But that didn’t explain the panic I felt during that phone call. I was a little embarrassed that I couldn’t take the news, whatever that news turned out to be. And then I realized that was it: I didn’t want to “turn out to be” anything more than what I was. I didn’t want my blackness divvied up or deconstructed any more than it has already been, not just in my lifetime but in the history of the Creole people of Louisiana I descend from…

Read the entire article here.

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Descendants Tell Stories of Free People of Color

Posted in Articles, History, Louisiana, Media Archive, United States on 2019-03-14 17:12Z by Steven

Descendants Tell Stories of Free People of ColorDescendants Tell Stories of Free People of Color

The New York Times
2019-03-12

Katy Reckdahl


Dwight and Beverly Stanton McKenna on the porch of the museum. “In this area, free people of color left their fingerprints on everything,” Ms. McKenna said. “This is who we are. This is our story.”
Erica Christmas for The New York Times

NEW ORLEANSLe Musée de f.p.c. is devoted to the story of the free people of color of New Orleans, as told by their descendants.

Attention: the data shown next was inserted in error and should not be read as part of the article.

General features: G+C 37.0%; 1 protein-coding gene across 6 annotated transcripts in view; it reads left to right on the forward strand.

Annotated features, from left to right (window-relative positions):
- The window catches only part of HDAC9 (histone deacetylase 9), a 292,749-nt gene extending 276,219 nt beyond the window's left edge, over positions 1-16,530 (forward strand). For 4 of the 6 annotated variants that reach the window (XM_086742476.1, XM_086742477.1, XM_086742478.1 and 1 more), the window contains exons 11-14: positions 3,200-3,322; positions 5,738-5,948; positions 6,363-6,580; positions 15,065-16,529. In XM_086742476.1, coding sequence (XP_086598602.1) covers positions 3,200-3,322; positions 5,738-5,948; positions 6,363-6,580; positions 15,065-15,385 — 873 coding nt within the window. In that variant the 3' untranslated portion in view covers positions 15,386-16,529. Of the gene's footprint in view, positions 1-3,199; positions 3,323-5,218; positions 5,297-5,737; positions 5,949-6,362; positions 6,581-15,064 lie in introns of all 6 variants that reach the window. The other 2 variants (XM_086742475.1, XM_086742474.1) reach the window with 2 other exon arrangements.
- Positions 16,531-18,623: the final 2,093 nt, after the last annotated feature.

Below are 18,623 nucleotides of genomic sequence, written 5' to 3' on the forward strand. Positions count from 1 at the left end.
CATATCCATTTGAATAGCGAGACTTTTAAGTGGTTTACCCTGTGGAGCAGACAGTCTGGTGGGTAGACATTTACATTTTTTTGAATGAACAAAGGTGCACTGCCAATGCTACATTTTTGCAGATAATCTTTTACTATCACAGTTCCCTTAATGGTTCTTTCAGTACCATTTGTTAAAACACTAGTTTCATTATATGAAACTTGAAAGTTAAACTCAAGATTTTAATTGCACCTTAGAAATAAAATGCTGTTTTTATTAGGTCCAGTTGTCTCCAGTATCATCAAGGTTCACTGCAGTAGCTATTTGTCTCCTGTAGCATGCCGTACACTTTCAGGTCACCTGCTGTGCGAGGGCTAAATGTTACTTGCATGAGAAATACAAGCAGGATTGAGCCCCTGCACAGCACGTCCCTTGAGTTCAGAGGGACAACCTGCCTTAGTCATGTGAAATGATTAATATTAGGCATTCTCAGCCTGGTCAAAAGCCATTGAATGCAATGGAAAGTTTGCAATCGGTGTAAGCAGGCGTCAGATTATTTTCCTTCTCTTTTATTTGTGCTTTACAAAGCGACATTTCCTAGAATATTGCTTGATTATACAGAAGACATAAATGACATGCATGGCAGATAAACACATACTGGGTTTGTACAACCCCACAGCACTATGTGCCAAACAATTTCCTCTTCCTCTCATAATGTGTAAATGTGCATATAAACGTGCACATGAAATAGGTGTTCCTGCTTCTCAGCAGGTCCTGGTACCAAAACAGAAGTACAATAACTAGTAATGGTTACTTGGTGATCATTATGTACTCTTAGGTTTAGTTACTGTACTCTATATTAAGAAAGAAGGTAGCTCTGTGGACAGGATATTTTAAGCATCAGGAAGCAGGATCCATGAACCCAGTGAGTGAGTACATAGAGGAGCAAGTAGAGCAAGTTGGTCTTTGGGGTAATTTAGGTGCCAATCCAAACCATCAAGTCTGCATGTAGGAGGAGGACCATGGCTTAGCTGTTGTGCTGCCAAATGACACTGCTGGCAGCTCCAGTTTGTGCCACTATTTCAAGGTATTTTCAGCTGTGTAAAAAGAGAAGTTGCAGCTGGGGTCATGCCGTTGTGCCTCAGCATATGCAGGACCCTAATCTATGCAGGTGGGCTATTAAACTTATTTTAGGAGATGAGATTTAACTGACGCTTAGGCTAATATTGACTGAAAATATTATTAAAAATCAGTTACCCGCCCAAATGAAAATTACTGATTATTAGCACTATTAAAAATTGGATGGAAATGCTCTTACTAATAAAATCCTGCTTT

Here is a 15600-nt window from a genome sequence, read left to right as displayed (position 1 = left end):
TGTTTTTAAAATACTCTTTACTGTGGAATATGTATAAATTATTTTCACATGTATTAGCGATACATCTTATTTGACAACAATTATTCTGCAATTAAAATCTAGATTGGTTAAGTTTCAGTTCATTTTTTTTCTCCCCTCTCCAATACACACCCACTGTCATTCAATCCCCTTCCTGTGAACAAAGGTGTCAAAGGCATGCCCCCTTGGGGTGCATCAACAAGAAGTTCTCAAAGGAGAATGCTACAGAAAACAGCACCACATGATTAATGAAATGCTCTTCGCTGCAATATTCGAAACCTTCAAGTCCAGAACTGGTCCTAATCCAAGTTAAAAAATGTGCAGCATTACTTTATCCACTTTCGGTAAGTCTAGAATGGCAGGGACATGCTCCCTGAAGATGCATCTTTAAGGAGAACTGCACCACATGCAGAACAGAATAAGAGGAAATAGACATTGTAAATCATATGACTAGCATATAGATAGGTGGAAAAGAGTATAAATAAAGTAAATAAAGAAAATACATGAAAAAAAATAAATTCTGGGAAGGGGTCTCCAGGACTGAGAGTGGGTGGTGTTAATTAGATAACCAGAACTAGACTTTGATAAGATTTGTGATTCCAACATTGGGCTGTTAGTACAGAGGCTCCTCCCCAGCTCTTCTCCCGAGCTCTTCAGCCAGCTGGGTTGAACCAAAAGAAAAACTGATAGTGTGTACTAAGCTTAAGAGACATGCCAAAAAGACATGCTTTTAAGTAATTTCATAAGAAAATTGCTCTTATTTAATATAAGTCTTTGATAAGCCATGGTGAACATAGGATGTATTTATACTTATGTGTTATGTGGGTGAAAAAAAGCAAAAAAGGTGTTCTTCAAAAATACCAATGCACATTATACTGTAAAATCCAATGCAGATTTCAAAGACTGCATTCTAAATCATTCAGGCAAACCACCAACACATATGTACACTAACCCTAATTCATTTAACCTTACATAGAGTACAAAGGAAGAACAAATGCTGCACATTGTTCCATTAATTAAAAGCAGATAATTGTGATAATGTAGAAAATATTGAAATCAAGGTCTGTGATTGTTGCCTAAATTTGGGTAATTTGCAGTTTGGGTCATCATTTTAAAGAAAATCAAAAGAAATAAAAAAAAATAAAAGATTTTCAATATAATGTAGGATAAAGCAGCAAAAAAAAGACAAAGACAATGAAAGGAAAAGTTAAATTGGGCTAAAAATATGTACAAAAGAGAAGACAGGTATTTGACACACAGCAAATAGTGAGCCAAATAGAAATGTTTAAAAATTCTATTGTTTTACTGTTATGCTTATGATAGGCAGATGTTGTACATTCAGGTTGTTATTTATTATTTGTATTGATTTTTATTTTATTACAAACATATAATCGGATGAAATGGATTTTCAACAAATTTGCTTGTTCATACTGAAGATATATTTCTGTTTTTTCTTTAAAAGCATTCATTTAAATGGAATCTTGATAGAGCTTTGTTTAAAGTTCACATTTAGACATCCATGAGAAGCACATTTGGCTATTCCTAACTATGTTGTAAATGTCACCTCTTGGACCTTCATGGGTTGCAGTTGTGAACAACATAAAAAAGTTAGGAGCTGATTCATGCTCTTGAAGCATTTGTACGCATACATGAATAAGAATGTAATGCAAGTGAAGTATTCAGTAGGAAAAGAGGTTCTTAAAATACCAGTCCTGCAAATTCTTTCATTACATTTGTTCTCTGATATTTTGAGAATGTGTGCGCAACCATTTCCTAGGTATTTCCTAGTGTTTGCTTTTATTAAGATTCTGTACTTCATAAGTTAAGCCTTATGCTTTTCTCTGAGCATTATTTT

Kim Coleman, 29, a curator at the museum whose grandmother was born three blocks from Le Musée, says that she sees it as a “reminder of who built the city culturally, politically and economically,” even as the black population of the surrounding Tremé-Lafitte neighborhood dropped to 64 percent from 92 percent after Hurricane Katrina.

Before the Civil War, free people of color made up a higher proportion of the population in New Orleans than anywhere else in the United States. At the time of the Louisiana Purchase, free black residents made up about 20 percent of the city’s population, largely because French and Spanish officials had allowed enslaved people to purchase their freedom.

Le Musée de f.p.c. is on the first floor of a grand, white-pillared mansion on Esplanade Avenue. Two hundred years ago, French-speaking Afro-Creole free people of color owned much of the property along Esplanade, a broad boulevard shaded by massive, gnarled live oak trees…